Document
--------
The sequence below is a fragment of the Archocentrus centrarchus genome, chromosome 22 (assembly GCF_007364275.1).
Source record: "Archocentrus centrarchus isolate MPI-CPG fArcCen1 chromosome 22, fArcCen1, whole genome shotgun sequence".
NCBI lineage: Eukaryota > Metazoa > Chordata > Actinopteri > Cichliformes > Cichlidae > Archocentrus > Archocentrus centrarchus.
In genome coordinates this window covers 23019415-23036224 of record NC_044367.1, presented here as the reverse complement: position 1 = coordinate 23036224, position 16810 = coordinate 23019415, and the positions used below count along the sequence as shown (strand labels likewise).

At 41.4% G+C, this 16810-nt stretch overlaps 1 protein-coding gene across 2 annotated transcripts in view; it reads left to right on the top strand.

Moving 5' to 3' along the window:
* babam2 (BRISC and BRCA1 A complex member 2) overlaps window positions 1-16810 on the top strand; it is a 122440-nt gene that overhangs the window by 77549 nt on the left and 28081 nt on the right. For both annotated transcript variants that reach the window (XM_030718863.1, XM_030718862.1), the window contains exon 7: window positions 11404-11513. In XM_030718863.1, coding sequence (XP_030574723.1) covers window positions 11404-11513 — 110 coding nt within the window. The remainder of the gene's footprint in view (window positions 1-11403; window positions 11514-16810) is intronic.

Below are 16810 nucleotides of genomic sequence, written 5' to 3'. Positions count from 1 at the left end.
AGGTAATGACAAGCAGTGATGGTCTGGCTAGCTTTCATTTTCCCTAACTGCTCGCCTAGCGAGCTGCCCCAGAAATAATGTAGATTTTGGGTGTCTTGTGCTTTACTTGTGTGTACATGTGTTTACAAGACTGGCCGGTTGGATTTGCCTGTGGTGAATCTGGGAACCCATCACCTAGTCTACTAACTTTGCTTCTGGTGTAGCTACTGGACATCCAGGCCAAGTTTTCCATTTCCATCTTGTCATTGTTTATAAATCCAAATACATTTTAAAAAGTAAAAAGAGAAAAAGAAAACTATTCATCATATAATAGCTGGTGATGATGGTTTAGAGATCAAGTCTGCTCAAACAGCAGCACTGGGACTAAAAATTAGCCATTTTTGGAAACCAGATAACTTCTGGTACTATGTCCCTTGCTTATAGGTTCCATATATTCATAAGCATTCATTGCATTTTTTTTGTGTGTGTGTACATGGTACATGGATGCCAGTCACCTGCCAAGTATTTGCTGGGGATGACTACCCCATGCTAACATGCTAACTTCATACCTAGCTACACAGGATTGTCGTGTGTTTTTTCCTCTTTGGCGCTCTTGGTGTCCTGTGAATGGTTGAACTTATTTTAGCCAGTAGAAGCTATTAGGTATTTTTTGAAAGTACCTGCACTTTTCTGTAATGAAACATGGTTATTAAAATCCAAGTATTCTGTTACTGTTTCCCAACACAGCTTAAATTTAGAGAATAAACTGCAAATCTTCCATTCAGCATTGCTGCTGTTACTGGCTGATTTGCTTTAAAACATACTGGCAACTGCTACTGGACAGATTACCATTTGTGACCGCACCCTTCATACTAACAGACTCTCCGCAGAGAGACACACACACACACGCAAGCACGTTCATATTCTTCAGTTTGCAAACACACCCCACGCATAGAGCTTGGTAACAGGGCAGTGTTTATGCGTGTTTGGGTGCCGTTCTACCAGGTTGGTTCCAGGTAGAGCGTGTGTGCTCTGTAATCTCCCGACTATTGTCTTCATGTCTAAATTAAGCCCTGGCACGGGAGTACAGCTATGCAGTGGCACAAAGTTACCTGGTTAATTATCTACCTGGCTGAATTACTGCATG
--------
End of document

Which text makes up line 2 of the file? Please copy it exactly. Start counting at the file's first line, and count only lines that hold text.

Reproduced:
Source record: "Archocentrus centrarchus isolate MPI-CPG fArcCen1 chromosome 22, fArcCen1, whole genome shotgun sequence".